Mad, Mad, Mad Sword (1969)

Directed by
Entertaining swordplay spoof
Reviewed by Simon on 2003-11-22

In the 50's and 60's there was no doubt that Shaw Brothers ruled Hong Kong Cinema, and the only real competition they had was from Cathay Studio. When Celestial started releasing the remastered Shaws titles, Panorama evidently recognised a good idea and started their own line of Cathay releases. They've released far less titles in the past 12 months though, and mostly focussed on dramas and musicals, so I haven't picked any up... until they released the first swordplay film, MAD MAD MAD SWORD directed by Wong Tin-Lam - once a prolific and high profile director, but best known to modern audiences as the fat guy in Johnnie To's The Mission and the father of Wong Jing.

MAD MAD MAD SWORD is the first example I'm aware of of the "Martial Arts Comedy" genre, and is a gentle spoof of the swordplay movies that dominated Hong Kong cinema at the time. The comedy is a far cry from the Cantonese comedy that his son would make his dubious own some decades later - it's quite a subtle comedy, if not quite "refined".

The hero of MAD MAD MAD SWORD is basically a coward, who becomes the head of a martial arts clan largely because he ran away from the big fight that killed his master and wounded most of the more likely successors to the title. Along with the leadership comes a command to marry the master's daughter, who is a mighty fine young lady and quite worth marrying. However, she is not terribly enamoured with the guy, and says that in order for the marriage to go ahead he must rebuild the name of the clan, and show himself to be a swordsman of note. Thus begins the hero's adventures. Not being a terribly skilled swordsman, he comes up with a number of amusing tricks and schemes to best his foes.

The film is definitely a comedy, and definitely a spoof - the character is a far cry from the righteous heroes of the Chang Cheh and King Hu films, but he's not a bad guy and you still want him to do well. The other members of the jiang hu are far more like the straight-laced swordsmen that are typically lead characters, and the film makes more fun of them. An early scene has the hero defeat a character clearly modelled on blind swordsman Zatoichi by sneaking up and fastening a set of firecrackers to his coat tails, causing him to swirl and lash out at unseen (and non-existant attackers) until he becomes dizzy and falls over... at which point the hero calmly walks up and claims victory. He's a kind of everyman hero that the audience can more readily see themselves becoming than a Golden Swallow, I guess.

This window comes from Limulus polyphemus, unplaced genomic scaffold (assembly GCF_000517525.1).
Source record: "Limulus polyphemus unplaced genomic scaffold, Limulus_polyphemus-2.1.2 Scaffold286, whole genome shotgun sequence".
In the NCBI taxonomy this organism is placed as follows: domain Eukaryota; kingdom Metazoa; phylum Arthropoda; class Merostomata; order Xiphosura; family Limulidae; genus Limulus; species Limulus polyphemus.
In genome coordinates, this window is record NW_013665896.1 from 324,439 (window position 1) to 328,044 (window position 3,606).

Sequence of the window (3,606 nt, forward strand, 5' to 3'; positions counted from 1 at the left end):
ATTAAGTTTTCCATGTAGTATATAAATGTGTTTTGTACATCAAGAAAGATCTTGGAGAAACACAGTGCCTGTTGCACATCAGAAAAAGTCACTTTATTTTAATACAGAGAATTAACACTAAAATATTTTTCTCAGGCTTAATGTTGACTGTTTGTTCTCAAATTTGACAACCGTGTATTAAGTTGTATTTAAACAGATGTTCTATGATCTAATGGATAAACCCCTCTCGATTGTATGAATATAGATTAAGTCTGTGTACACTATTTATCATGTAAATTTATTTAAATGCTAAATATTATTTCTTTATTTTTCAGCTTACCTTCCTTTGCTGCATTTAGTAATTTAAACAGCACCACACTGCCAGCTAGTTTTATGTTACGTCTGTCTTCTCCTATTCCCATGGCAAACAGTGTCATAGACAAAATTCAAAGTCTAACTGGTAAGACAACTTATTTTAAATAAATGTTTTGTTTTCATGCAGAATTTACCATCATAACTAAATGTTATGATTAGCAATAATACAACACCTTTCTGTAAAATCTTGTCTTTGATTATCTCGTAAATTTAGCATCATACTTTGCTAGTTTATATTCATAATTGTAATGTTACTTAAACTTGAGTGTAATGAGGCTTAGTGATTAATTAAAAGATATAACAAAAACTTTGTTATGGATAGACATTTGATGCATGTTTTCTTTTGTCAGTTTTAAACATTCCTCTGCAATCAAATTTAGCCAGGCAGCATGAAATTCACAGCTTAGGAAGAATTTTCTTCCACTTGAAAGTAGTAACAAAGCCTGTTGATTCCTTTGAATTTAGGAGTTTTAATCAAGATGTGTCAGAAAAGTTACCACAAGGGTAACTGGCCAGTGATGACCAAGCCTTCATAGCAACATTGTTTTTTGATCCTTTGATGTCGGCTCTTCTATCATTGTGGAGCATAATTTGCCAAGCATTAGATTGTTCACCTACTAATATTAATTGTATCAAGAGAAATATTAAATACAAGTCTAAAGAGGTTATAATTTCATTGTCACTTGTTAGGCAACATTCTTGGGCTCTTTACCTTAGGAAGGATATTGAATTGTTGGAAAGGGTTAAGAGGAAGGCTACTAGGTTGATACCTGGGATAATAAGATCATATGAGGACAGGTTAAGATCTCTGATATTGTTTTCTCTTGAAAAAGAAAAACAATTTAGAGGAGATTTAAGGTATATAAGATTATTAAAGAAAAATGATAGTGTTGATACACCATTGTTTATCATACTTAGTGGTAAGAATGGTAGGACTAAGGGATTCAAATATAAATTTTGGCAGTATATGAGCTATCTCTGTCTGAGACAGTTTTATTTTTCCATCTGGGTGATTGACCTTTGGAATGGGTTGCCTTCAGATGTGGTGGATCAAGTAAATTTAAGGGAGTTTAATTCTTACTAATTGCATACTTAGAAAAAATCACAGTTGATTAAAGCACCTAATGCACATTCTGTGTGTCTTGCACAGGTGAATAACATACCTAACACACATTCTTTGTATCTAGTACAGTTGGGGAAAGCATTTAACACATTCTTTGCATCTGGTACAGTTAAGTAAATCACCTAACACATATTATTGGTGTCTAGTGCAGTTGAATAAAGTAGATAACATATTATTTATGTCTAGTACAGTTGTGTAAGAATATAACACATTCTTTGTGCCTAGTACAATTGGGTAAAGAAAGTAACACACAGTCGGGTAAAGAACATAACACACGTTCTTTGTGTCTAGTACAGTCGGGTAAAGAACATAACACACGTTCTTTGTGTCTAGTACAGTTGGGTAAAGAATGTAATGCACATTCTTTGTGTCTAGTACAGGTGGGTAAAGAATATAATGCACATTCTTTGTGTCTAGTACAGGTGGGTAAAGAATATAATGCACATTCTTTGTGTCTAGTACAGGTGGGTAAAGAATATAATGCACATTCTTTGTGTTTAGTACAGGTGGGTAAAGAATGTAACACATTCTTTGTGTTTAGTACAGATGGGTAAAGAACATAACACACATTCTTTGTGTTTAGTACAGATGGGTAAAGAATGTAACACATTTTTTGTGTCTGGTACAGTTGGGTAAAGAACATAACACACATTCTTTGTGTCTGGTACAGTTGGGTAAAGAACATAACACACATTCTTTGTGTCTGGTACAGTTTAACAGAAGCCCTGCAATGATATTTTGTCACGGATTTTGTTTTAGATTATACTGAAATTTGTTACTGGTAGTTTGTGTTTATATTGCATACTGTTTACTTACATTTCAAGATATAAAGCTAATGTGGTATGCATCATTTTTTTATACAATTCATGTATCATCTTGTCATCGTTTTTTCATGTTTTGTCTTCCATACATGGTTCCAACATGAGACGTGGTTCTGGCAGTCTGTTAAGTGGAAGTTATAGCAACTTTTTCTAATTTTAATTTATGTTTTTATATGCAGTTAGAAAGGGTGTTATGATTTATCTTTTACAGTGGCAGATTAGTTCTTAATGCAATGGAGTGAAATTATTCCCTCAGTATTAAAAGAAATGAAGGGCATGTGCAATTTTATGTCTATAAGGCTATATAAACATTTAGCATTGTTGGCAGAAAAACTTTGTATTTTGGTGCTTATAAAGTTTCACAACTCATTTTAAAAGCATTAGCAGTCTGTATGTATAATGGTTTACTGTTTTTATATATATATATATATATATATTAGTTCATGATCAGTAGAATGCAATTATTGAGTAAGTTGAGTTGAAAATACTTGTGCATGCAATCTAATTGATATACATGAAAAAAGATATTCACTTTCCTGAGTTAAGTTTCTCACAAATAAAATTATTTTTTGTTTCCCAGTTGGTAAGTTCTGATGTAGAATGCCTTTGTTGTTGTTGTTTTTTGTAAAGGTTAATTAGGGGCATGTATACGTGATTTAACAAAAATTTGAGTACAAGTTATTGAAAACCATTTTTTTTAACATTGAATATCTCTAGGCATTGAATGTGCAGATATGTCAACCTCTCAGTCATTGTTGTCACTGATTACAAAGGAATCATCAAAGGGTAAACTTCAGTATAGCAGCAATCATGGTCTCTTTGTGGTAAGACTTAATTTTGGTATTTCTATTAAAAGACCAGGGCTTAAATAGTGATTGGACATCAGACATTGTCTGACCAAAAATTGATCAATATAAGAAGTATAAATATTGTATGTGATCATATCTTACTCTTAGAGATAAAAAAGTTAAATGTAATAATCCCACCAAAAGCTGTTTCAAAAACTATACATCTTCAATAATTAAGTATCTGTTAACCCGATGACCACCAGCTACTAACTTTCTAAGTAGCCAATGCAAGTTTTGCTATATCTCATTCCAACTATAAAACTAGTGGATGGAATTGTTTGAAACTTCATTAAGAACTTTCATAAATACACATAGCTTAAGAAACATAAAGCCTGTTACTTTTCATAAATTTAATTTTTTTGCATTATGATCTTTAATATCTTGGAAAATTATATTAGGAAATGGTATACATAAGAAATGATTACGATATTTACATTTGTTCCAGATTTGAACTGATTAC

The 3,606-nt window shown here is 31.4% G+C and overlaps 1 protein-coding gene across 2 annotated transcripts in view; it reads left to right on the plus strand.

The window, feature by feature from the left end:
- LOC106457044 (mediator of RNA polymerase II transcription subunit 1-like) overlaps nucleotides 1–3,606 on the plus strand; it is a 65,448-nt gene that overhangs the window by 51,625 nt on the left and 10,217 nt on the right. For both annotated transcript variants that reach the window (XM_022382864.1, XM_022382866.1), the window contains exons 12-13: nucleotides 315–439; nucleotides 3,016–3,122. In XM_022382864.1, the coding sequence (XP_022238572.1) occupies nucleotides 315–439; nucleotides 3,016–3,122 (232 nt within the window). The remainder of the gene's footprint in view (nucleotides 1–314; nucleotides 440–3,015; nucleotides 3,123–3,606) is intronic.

Despite being a "spoof", the film also works quite well as a swordplay film - the comedy doesn't clash with the genre as it does in something like Samurai Fiction, but rather adds to it. Ignoring the comedy, it's still a very well made swordplay film. The acting is superb, costumes, sets and cinematography typically lucious and the action scenes... well, passable. In other words, it's a very entertaining film and one that fans of the swordplay genre should definitely pick up.

Although Panorama's DVD is described as "Digitally Remastered" (pretty hard to make a DVD from a non-digital master I'd have thought), they're not doing anything like the kind of restoration that Celestial are doing for the Shaw Brothers titles. Watching it makes it clear just how good a job Celestial are doing, as the quality is much lower. Colours are muted, there's quite a bit of noise and damage on the print and the brightness/saturation are a little unstable, flickering slightly between frames. Most significantly, the DVD is presented at a 4:3 aspect ratio - and this clearly wasn't how it was filmed. In some places, cropping is quite evident, but more often it seems that the picture has been horizontally squeezed, making people seem rather tall and thin. Why they would do this I have no idea, but it's quite likely that the disc is made from a video master made some time ago, probably for broadcast... and people did that sort of thing in those days. I was thankful for my Malata's XY scaling features, and stretched the picture out to something like a 14:9 aspect ratio, which seemed to work - more or less, most of the time (the amount of squash vs. crop is not constant). Definitely a substantial gripe, but I think the disc is worth purchasing anyway. On the bright side, the audio and subtitles are excellent.

Added bonus - Sammo Hung appears in the film in a very small role, as one of a gang of bandits. He doesn't look much different here than he would in many of the films he made 10 years later - in fact, due to some stubble (probably fake), he actually looks a bit older - I thought it might be his dad at first!